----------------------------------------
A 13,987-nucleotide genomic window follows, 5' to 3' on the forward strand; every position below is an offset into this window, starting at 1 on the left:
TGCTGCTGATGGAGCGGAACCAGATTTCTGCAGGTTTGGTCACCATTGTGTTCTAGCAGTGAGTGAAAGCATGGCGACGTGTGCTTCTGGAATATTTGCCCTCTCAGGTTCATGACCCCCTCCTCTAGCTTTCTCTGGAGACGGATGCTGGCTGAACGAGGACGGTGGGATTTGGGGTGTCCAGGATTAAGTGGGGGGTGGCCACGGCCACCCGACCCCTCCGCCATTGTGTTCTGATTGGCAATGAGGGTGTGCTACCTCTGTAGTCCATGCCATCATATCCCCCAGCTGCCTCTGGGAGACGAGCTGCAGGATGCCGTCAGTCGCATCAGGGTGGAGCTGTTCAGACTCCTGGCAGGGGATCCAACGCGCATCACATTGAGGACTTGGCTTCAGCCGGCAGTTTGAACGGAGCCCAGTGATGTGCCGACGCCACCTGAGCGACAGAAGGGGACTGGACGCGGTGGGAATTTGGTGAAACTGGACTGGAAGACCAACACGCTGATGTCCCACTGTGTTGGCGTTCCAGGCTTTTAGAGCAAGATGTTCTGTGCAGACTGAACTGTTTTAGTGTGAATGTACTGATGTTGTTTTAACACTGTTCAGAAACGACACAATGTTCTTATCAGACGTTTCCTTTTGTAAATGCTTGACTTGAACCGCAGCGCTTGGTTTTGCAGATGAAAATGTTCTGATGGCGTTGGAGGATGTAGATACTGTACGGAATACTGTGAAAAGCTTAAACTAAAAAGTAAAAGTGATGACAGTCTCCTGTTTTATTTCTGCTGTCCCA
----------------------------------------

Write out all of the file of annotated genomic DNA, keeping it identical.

A 13,987-nucleotide genomic window follows, 5' to 3' on the forward strand; every position below is an offset into this window, starting at 1 on the left:
TGCTGCTGATGGAGCGGAACCAGATTTCTGCAGGTTTGGTCACCATTGTGTTCTAGCAGTGAGTGAAAGCATGGCGACGTGTGCTTCTGGAATATTTGCCCTCTCAGGTTCATGACCCCCTCCTCTAGCTTTCTCTGGAGACGGATGCTGGCTGAACGAGGACGGTGGGATTTGGGGTGTCCAGGATTAAGTGGGGGGTGGCCACGGCCACCCGACCCCTCCGCCATTGTGTTCTGATTGGCAATGAGGGTGTGCTACCTCTGTAGTCCATGCCATCATATCCCCCAGCTGCCTCTGGGAGACGAGCTGCAGGATGCCGTCAGTCGCATCAGGGTGGAGCTGTTCAGACTCCTGGCAGGGGATCCAACGCGCATCACATTGAGGACTTGGCTTCAGCCGGCAGTTTGAACGGAGCCCAGTGATGTGCCGACGCCACCTGAGCGACAGAAGGGGACTGGACGCGGTGGGAATTTGGTGAAACTGGACTGGAAGACCAACACGCTGATGTCCCACTGTGTTGGCGTTCCAGGCTTTTAGAGCAAGATGTTCTGTGCAGACTGAACTGTTTTAGTGTGAATGTACTGATGTTGTTTTAACACTGTTCAGAAACGACACAATGTTCTTATCAGACGTTTCCTTTTGTAAATGCTTGACTTGAACCGCAGCGCTTGGTTTTGCAGATGAAAATGTTCTGATGGCGTTGGAGGATGTAGATACTGTACGGAATACTGTGAAAAGCTTAAACTAAAAAGTAAAAGTGATGACAGTCTCCTGTTTTATTTCTGCTGTCCCA